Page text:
The strained relationship between Bradenton Beach and the Center for Municipal Solutions came to an end Feb. 8 with notification the city will repeal its cellular communications tower ordinance.
CMS’s Lawrence “Rusty” Monroe and the city have been feuding for months over language in the ordinance drafted by Monroe and adopted May 5, 2011, under former Mayor Bob Bartelt’s administration.
As the city moved forward with discussions on installing a cellular communications tower near the public works facility last year, Commissioner Ric Gatehouse observed several issues in the ordinance he found objectionable.
The relationship between the city and Monroe became brittle and shattered at one point, with Monroe withdrawing — saying he would take his ordinance with him.
Monroe said the city had no rights to use his ordinance without agreeing to pay exclusive application review fees to his company, as per the original agreement outlined in his ordinance.
Gatehouse initially wanted the ordinance repealed, but settled on amending it to give the city more authority, and to prevent potential abuses from occurring to local businesses.
The two sides unexpectedly came together Jan. 24 with an announcement from city attorney Ricinda Perry that negotiations on a consulting contract with Monroe were ongoing.
However, on Feb. 4, Perry said negotiations had stalled because Monroe refused to budge on key factors important to protecting the city’s interest.
Those factors included Monroe not wanting a termination clause if he was found to be doing anything illegal and he refused to agree to the city’s standard insurance needs, according to Perry.
One of the major sticking points was that Monroe wanted the city to be financially liable for an applicant who pulled out of the review process, according to Perry.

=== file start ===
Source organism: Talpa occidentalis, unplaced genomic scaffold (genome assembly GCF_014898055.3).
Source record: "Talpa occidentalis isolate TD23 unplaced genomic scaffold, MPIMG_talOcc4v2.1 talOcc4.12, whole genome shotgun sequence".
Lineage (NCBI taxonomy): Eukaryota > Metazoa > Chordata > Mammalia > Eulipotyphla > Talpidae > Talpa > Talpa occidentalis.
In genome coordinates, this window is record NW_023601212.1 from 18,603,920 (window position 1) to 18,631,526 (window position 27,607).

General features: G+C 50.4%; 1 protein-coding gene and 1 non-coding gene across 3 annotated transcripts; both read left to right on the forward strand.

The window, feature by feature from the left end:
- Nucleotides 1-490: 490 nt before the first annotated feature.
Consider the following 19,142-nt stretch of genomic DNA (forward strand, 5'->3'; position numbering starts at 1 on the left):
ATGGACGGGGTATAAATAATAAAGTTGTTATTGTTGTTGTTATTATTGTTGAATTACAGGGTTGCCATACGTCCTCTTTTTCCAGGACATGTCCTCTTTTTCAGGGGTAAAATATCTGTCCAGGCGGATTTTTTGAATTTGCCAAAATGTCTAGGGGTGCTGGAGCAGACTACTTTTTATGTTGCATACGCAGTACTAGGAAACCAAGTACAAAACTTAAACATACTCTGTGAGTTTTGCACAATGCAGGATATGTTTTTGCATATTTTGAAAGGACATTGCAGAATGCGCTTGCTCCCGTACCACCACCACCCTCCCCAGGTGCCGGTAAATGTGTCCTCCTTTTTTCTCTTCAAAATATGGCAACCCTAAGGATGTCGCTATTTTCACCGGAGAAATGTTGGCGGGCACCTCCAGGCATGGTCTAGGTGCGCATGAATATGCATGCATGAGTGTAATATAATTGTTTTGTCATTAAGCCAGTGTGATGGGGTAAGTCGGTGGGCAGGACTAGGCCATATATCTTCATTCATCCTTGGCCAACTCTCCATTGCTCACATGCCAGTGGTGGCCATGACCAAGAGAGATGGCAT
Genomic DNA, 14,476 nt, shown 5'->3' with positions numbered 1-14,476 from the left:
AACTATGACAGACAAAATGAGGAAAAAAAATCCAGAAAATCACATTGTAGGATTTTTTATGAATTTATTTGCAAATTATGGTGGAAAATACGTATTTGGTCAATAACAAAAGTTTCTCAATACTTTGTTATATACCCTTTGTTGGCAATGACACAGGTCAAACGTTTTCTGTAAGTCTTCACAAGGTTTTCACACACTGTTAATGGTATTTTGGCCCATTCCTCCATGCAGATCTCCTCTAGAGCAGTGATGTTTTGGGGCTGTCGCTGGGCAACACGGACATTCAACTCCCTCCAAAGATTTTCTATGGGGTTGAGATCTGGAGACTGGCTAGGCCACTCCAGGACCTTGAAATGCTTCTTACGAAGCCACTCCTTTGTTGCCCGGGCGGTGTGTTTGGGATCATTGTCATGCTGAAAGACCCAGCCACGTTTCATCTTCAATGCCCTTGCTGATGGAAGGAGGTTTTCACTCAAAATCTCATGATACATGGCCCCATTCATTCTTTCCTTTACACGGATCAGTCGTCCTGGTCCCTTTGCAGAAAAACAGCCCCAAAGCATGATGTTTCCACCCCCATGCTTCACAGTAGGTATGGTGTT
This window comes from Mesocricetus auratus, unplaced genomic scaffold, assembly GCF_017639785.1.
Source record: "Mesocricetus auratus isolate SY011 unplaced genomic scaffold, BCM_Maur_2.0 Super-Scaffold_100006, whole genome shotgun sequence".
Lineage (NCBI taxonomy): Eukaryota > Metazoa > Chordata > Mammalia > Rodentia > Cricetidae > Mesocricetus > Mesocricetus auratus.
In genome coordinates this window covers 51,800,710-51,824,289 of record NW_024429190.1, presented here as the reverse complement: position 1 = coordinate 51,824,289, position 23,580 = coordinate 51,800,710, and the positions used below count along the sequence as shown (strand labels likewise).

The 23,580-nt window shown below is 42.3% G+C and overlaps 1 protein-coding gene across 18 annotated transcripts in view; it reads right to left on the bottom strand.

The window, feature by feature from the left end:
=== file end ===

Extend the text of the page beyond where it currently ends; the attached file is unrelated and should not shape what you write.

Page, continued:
Commissioners directed Perry Feb. 7 to try one more time to negotiate a deal, but said they could not protect the city’s best interests under Monroe’s terms.
In an email dated Feb. 8, Perry informed Monroe that the city “will not be engaging your firm for professional services.”
Monroe has insisted the city cannot use his ordinance without his services. Perry said the ordinance has too many legal issues.
She wrote the city “will be repealing its enactment immediately.”
Monroe responded Feb. 11 saying the action was regrettable and disagreed with Perry’s legal assessment.
However, he thanked the city for its decision to repeal the ordinance to protect what he called his intellectual property.
Building official Steve Gilbert confirmed that the city was going another direction Feb. 12.
“I’ve been directed to find some local ordinances that match up and fit our criteria,” he said.
Gilbert said he has looked over several thus far, “and it’s just a matter of finding the right fit for us.”
Perry predicted Feb. 7 that if negotiations failed with Monroe, it would take about two months for the city to write its own ordinance.
Gilbert said if everything went smoothly, “then two months would be pretty good. We are still going to have go back through a planning and zoning review, then it all has to come back to the commission again. So it’s going to be awhile.”